We’re talking about creating social change here—through the big, audacious collection of voices that challenge conventional wisdom.
Violence against women and girls, men and boys, is the result of a 5,000 year society of domination, competition, and exploitation. No single organization can end violence against women and girls, men and boys. A movement to end violence requires a systemic approach to social impact that focuses on the relationships between organizations and the progress toward shared vision.
The Idaho Coalition must engage all the voices working toward social impact — advocates who use their voices for change, allies that work at the intersection of violence and oppression, cross-sector social justice movments grounded in human rights, entrepreneurs who create new combinations of ideas, the explorers who monitor the trends and opportunities, and the social conservators, who protect, repair, and retool the great breakthroughs we have already created – the Violence Against Women Act and funding of life-saving services and the decreased tolerance for violence against girls and omen.
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The Idaho Coalition believes that ending violence against women and girls, men and boys can happen through our collective impact. A recent article in the Stanford Journal of Social Innovation highlights the characteristics of collective impact:
Common Agenda – Collective impact requires all participants to have a shared vision for change, one that includes a common understanding of the problem and a joint approach to solving it through agreed upon actions.
Shared Measurement Systems – Developing a shared measurement system is essential to collective impact. Agreement on a common agenda is illusory without agreement on the ways success will be measured and reported.
Mutually Reinforcing Activities – Collective impact initiatives depend on a diverse group of stakeholders working together, not by requiring that all participants do the same thing, but by encouraging each participant to undertake the specific set of activities at which it excels in a way that supports and is coordinated with the actions of others.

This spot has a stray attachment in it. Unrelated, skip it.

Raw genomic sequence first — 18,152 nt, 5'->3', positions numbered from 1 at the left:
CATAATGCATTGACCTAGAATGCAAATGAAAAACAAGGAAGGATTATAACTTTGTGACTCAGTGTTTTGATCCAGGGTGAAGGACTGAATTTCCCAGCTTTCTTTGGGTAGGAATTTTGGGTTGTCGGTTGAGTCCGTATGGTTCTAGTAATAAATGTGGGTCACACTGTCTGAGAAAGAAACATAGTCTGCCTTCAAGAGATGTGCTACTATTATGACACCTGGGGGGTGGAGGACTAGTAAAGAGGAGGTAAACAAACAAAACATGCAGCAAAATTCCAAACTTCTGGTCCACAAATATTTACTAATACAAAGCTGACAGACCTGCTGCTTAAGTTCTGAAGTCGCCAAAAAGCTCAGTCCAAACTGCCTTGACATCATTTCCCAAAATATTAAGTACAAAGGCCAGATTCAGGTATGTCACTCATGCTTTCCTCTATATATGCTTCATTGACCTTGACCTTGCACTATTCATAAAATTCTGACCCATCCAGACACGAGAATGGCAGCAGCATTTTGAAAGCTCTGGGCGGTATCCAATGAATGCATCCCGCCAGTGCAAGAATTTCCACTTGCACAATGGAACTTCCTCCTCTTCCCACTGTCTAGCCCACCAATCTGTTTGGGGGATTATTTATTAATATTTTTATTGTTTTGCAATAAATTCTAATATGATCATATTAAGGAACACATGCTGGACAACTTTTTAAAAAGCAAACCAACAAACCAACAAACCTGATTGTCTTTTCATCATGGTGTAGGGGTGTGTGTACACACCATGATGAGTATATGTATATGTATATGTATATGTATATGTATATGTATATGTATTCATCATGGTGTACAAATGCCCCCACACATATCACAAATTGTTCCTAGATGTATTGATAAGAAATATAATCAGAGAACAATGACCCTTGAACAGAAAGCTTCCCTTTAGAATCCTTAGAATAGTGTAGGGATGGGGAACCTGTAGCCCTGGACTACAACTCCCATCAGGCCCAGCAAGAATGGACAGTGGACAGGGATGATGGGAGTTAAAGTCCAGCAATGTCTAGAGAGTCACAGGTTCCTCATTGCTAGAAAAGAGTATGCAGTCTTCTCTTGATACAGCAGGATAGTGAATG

The power of collective action comes not from the sheer number of participants or the uniformity of their efforts, but from the coordination of their differentiated activities through a mutually reinforcing plan of action.
Continuous Communication –Developing trust among nonprofits, corporations, and government agencies is a monumental challenge. Participants need several years of regular meetings to build up enough experience with each other to recognize and appreciate the common motivation behind their different efforts. They need time to see that their own interests will be treated fairly, and that decisions will be made on the basis of objective evidence and the best possible solution to the problem, not to favor the priorities of one organization over another.
Backbone Support Organizations – Creating and managing collective impact requires a separate organization and staff with a very specific set of skills to serve as the backbone for the entire initiative. Coordination takes time, and none of the participating organizations has any to spare. The expectation that collaboration can occur without a supporting infrastructure is one of the most frequent reasons why it fails. The backbone organization requires a dedicated staff separate from the participating organizations who can plan, manage, and support the initiative through ongoing facilitation, technology and communications support, data collection and reporting, and handling the myriad logistical and administrative details needed for the initiative to function smoothly.